With some careful timing, there are ways to make the most of tax wrappers for children. Martin Jones, Technical Team Leader at AJ Bell, explains.
While many clients will have tightened their belts over the least year or so, there is a significant group who will find themselves with surplus cash given that typical spending activities have been largely restricted during lockdown.
These clients might look at this as an opportunity to fund their own pensions and ISAs. But the area I want to focus on here is the tax wrapper opportunities available for their children, particularly with regard to ISAs.
If you bear in mind that children’s investments potentially have a very long-term investment horizon, there is a lot of tax-free compound growth to be had, and this could be boosted by some early ‘over-funding’.
Child Trust Funds and Junior ISAs – triple funding
The first opportunity relates to Child Trust Funds (CTFs). These are tax-free savings accounts that were open to children born between 1 September 2002 and 2 January 2011. Eligible children received an initial payment from the Government of £250, which was paid directly to the CTF.
CTFs never really captured the public’s imagination in the way it was hoped, and they were effectively replaced by Junior ISAs (JISAs), which many viewed as being more flexible.
However, there are still millions of CTFs in existence, and while it’s no longer possible to open a new CTF, it’s still possible to pay into an existing CTF given they continue to have their own annual tax-free allowance (£9,000 in 2021/22).
And thanks to a rule change in 2015, clients can transfer their CTFs to JISAs.
Therefore, even if your client has paid nothing into the CTF since the initial £250, it offers a nice opportunity to squirrel funds away tax-free and then roll them into a JISA.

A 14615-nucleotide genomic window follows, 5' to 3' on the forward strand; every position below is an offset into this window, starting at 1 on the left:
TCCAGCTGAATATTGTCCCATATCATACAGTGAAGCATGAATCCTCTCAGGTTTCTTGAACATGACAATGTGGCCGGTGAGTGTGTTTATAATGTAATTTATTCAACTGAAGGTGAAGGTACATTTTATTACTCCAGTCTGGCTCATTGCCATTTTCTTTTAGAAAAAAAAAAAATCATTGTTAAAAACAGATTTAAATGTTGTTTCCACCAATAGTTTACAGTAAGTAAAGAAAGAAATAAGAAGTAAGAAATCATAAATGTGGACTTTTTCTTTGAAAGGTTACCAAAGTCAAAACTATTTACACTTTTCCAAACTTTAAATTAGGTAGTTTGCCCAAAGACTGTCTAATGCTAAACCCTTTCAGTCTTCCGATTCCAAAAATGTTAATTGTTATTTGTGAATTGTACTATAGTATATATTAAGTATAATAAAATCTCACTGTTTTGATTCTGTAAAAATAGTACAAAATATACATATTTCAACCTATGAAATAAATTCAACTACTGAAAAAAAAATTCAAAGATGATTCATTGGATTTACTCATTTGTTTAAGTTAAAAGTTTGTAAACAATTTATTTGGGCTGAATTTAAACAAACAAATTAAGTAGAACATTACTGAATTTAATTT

They key technical point to know here is that the allowance period for CTFs runs in line with the child’s birthday rather than the tax year. This means it’s possible to put away three tax-free allowances in a short space of time.
Jenny opened a CTF several years ago for her daughter Chloe. Chloe’s birthday is 1 June.
15 May 2021 – pay £9,000 into the CTF
1 June 2021 – Chloe’s birthday, new CTF allowance
15 June 2021 – pay £9,000 into the CTF
1 July 2021 – transfer CTF to JISA
15 July 2021 – pay £9,000 into the JISA
A couple of pitfalls to note, however.
It’s not possible for a child to hold a CTF and JISA at the same time, so the CTF funding must happen before the transfer to the JISA. (If it were to happen after, the JISA would be declared void and funds returned.)
The registered contact (i.e. the parent or guardian responsible for the account) must be the same person on the CTF and the JISA otherwise the transfer cannot go through.
It is possible to change the registered contact without much difficulty, but clients will need to get their ducks in a row before executing the strategy.
Junior ISA to adult ISA transition – dual allowances
In September 2020, we saw the first CTFs come to maturity as the first cohort of CTF children turned 18. Many of these CTFs will be transferred into adult ISAs and will continue to grow tax-free.
The opportunity I want to talk about here, though, relates to JISAs and to children in the 16–18 age bracket.
The minimum age to open an adult stocks and shares ISA is 18. But from the age of 16, children can open an adult cash ISA, for which they have the full adult ISA allowance of £20,000 available to them.
They also still have the full JISA allowance of £9,000, given that the two accounts are separate tax wrappers. The £9,000 does not reduce the adult allowance in any way. Money can be paid into both accounts in the same tax year.
Jenny also has a son Max. His birthday is 14 October. He has a JISA.
2021/22 tax year
6 April 2021 – pay £9,000 into the JISA
14 October 2021 – Max turns 16, pay £20,000 into an adult cash ISA
2022/23 tax year
6 April 2022 – pay £9,000 into the JISA
6 April 2022 – pay £20,000 into the adult cash ISA
2023/24 tax year
6 April 2023 – pay £9,000 into the JISA
14 October 2023 – Max turns 18, pay £20,000 into an adult stocks and shares ISA
Over three years, Jenny has paid £87,000 into Max’s ISAs – all tax-free – which is a lot more than Jenny could have paid into her own ISAs over the same period.
Max’s JISA converts to an adult ISA at age 18. Rather than maintain three accounts, he transfers the converted JISA and the cash ISA into his stocks and shares ISA, which continues to grow tax-free.
This article was previously published by Professional Paraplanner
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